- The Enforcement Bureau has begun denying or dismissing numerous indecency complaints through non-public letters. According to congressional testimony by Commissioner McDowell, since June 2012, the Bureau has reduced the backlog of indecency complaints from 1.5 million relating to 9700 broadcasts to a half million complaints relating to 5500 broadcasts.
Other Notable Actions
- Marketing of Unauthorized Equipment: The Enforcement Bureau entered into a $265,000 consent decree with a maker of musical instruments and related devices relating to compliance with equipment marketing rules, and an $85,000 Consent Decree with another manufacturer.
- Jammers: The Enforcement Bureau issued numerous Citations against entities for marketing cellphone or GPS jammers on Craigslist. The Bureau took action based on what it referred to as its “aggressive undercover operations.” It issued another Enforcement Advisory regarding jammers, as well as Spanish and Mandarin Chinese translations. It also announced that it had established a toll-free “Jammer Tip Line”
- Unauthorized Operation: The Commission issued a $179,000 NAL regarding failure to obtain international section 214 authorization, to pay into the TRS fund, and other related violations. The Commission also issued a $96,200 NAL against a major energy company for unauthorized operation for periods of six and eight years with respect to private radio licenses it failed to renew. In increasing the proposed forfeiture from the $26,000 base amount, the Commission emphasized the length of the unauthorized operation, the size of the company, and the fact that the company waited five weeks after discovery of the problem to file requests for Special Temporary Authority. In other actions, the Enforcement Bureau entered into a $75,000 consent decree regarding a wireless carrier’s unauthorized operation in certain areas, and issued a $66,000 NAL regarding a private radio licensee’s operation on unauthorized frequencies that interfered with a local 911 operations center.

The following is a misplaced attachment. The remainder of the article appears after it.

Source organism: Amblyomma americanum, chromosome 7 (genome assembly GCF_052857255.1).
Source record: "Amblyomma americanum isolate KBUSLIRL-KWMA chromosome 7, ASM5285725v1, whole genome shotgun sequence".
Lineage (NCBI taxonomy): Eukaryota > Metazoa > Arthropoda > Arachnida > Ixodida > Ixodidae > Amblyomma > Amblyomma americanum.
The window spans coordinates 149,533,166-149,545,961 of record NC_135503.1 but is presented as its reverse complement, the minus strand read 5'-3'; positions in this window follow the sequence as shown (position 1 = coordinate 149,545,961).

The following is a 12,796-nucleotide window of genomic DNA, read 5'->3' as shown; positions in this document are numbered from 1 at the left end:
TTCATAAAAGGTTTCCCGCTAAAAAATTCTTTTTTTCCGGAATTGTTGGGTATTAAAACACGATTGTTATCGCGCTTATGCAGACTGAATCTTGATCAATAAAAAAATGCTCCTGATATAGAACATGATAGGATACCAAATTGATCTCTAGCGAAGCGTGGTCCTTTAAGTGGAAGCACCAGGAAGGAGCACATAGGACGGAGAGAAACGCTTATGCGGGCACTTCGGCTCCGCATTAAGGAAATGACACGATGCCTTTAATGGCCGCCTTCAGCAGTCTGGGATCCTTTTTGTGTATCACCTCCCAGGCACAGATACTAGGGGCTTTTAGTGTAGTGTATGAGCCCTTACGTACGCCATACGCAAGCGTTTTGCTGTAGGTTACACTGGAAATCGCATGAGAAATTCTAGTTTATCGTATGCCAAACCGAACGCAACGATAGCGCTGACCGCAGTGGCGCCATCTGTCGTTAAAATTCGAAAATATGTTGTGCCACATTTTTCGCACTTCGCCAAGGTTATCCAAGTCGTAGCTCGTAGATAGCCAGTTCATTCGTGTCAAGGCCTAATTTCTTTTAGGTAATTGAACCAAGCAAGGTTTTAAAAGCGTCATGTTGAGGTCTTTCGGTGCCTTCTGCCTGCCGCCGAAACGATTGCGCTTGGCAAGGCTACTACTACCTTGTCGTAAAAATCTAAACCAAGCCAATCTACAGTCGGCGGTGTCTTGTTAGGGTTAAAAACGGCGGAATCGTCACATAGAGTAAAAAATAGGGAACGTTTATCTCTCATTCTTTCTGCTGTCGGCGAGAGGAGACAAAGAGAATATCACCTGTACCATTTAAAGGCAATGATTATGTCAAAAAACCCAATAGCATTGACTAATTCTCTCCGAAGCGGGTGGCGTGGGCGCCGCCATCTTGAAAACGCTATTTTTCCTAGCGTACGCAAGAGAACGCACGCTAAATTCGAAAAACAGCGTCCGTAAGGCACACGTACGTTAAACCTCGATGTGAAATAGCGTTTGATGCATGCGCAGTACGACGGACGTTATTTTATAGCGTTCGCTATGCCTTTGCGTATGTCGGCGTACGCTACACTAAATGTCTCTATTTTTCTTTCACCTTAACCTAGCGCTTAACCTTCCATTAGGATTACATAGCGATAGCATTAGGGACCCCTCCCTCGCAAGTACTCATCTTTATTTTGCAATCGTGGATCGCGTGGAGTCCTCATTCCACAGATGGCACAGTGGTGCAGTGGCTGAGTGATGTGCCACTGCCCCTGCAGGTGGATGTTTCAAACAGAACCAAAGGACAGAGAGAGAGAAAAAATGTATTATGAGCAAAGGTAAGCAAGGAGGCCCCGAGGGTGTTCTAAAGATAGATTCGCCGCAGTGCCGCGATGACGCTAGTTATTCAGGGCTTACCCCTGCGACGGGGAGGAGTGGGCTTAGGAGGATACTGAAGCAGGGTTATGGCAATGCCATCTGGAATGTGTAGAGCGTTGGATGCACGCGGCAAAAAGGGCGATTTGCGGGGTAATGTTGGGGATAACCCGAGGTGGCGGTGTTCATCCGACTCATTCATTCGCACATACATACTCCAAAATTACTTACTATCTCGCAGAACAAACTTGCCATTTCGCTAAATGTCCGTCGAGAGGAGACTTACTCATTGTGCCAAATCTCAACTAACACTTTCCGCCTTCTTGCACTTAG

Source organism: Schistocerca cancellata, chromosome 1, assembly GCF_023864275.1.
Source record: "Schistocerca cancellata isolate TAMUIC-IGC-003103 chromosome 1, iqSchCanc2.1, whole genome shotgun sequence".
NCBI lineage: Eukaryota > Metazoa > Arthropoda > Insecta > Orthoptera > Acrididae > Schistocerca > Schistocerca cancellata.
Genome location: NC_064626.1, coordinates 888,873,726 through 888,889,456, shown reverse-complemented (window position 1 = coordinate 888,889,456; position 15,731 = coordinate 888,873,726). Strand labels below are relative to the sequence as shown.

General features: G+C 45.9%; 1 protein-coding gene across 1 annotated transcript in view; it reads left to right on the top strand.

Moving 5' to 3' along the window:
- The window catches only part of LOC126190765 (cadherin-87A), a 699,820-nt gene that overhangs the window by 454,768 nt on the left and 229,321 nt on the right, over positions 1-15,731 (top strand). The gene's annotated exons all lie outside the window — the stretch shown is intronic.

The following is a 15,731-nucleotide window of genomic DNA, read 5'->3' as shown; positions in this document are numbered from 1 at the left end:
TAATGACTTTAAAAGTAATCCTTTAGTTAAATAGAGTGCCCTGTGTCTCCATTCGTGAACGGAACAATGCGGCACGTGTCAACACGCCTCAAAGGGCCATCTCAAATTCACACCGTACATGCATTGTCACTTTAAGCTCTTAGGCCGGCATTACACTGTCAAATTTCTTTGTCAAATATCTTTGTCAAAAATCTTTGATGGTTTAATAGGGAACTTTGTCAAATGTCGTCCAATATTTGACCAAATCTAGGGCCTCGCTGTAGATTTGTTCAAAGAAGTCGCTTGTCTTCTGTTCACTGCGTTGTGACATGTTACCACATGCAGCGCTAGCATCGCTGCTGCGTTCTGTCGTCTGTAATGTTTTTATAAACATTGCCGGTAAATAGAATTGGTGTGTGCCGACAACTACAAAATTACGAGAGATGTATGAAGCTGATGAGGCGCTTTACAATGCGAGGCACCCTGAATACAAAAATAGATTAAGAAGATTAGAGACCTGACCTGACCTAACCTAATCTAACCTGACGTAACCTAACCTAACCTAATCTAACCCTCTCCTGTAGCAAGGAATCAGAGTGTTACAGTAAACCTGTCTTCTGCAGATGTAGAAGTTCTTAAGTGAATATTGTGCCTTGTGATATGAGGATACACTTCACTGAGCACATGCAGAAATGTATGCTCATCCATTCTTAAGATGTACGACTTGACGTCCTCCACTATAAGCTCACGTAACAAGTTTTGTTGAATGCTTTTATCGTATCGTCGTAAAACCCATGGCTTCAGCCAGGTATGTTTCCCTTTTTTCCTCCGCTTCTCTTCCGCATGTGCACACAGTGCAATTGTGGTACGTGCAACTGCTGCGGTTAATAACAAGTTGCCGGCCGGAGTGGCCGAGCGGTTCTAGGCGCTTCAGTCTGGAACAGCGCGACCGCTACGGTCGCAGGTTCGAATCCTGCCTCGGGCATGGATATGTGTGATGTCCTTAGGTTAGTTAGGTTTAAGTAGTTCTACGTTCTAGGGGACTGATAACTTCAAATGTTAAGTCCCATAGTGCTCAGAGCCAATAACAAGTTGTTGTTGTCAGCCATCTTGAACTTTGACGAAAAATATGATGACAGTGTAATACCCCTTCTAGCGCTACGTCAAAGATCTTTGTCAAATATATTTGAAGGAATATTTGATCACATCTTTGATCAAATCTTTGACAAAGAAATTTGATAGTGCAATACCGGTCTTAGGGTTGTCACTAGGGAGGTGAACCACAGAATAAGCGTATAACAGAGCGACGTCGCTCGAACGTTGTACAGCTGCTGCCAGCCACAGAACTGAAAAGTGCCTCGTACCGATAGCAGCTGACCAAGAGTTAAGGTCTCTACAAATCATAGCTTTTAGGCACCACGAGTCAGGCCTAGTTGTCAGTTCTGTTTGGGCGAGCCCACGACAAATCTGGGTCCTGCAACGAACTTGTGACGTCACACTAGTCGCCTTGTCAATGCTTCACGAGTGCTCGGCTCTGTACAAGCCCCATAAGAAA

- Cable Program Carriage: The Commission, by a 3-2 vote, largely affirmed an ALJ decision finding that a cable operator had violated the program carriage rules through carriage of a particular unaffiliated network on a less penetrated tier than affiliated networks. The D.C. Circuit stayed the Commission’s decision pending judicial review.
- Children’s Television Commercial Limits: The Enforcement Bureau issued an Enforcement Advisory reporting on its review of cable and satellite compliance with children’s programming commercial limits. The Bureau found no violations of the commercial limits and that the vast majority of operators maintained documents sufficient to verify compliance and made these files available to the public. The Bureau found, however, that over one-third of its public file inspections revealed either missing or late-filed children’s programming commercial limits reports. The Bureau reminded cable and satellite operators that these reports must be placed in their public inspection files within 10 days of the end of each quarter. The same day, it issued 10 Notices of Violation against cable and satellite companies regarding children’s television commercial limits public file violations and one $25,000 NAL (which also involved additional missing material from the public inspection file).
- Cable Signal Leakage: The Commission issued a $236,500 NAL against a cable operator, largely related to cable signal limit issues. It also issued Citations to three non-cable operator entities (hospitals or hotels) for violation of the cable signal limit rules.
- Private Land Mobile Conversion to Narrowband Technology: The Enforcement Bureau issued an Enforcement Advisory reminding private land mobile radio licensees and equipment manufacturers of the January 1, 2013 deadline for transition to narrowband technology and indicating its commitment to “aggressively” enforce the rules.
- Forfeiture Litigation: The Fifth Circuit held that the right of a trial de novo when the Government brings an action to enforce an FCC forfeiture order in district court does not include the right to raise legal challenges to the validity of the forfeiture order. Rather, such legal issues must be raised by filing a petition for review of the forfeiture order in a court of appeals. (Under separate case law, a forfeiture in a non-hearing case may be appealed only if the recipient pays the forfeiture.)